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Back in the Day: the US, Ghana and the orange juice incident

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Back in the Day: the US, Ghana and the orange juice incident

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October 10, 1957. The finance minister of Ghana, Komla Agbeli Gbedemah stops to buy orange juice in a restaurant in Dover, Delaware, USA but is refused service; the waitress and her manager explained that black people are not allowed to eat or drink in the restaurant. The press soon got hold of the story and Gbedemah was invited to the White House by an apologetic President Dwight D. Eisenhower. There they discussed Ghana’s plan to build a dam on the Volta River. The US ended up providing finance for the project, while the restaurant in question – a branch of the Howard Johnson’s chain – changed its policy to serve whoever walked in the doors.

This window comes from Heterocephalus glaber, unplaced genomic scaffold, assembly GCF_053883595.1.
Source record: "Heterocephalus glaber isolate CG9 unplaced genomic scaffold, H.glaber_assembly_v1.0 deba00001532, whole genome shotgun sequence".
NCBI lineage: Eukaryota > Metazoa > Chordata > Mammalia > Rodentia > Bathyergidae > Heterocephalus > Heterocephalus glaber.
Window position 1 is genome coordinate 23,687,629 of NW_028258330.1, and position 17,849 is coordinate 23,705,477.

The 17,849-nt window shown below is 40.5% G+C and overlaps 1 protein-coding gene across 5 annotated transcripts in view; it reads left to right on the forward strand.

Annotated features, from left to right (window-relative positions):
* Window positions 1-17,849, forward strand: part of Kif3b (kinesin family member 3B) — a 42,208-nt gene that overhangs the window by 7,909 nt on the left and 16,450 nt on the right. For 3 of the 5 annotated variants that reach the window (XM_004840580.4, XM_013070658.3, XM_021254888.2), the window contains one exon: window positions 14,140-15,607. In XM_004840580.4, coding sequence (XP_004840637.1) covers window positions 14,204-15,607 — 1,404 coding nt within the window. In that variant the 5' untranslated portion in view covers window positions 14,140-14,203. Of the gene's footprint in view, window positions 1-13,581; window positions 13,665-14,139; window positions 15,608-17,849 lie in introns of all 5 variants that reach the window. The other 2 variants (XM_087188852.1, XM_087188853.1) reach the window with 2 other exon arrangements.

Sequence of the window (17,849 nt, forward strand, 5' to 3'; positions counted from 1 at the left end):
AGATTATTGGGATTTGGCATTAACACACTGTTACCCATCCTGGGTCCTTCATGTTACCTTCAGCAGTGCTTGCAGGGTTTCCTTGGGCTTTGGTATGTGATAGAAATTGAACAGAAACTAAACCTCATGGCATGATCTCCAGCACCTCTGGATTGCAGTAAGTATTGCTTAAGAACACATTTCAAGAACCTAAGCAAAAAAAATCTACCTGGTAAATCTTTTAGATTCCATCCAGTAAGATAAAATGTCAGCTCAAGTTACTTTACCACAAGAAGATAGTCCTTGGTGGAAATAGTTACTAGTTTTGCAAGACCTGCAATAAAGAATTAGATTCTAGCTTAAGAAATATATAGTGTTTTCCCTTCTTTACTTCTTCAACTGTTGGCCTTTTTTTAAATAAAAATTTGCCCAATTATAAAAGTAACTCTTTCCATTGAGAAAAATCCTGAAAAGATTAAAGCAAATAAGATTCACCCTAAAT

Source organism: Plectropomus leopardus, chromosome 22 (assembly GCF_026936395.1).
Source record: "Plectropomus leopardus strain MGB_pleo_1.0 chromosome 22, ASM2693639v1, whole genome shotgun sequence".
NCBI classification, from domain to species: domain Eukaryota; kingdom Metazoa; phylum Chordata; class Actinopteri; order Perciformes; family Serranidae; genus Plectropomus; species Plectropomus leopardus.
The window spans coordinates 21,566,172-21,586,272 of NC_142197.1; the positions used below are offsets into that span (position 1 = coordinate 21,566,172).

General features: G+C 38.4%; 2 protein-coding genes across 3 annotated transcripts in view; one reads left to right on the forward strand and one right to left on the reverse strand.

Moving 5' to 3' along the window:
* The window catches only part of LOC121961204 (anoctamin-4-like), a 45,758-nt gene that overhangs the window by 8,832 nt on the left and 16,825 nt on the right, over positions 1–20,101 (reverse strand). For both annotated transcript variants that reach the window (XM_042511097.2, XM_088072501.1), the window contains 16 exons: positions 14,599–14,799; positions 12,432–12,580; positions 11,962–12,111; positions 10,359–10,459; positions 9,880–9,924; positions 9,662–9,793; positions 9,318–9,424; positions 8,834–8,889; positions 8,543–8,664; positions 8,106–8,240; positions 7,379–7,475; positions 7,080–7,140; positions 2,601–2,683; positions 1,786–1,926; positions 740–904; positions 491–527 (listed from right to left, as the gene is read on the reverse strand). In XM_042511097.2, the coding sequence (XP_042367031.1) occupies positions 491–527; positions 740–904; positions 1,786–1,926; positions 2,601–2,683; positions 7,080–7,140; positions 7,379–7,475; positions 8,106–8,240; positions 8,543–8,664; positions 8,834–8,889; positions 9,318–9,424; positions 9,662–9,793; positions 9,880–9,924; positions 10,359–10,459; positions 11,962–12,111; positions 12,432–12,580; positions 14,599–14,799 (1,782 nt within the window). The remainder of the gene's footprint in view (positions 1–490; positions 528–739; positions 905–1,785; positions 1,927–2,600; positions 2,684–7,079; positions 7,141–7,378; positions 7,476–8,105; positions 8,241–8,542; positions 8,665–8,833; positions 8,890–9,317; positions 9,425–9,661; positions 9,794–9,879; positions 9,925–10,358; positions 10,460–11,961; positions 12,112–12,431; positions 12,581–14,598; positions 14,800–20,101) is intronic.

Also on October 10: the Outer Space Treaty, the principle document in international space law, enters into force (1967); Fiji gains independence from Great Britain (1970); Armenia and Turkey agree to open their shared border (2009).

Born on October 10: Giuseppe Verdi (1813), Claude Simon (1913), Thelonious Monk (1917), Harold Pinter (1930), Naoto Kan (1946), Midge Ure (1953), Matthew Pinsent (1970).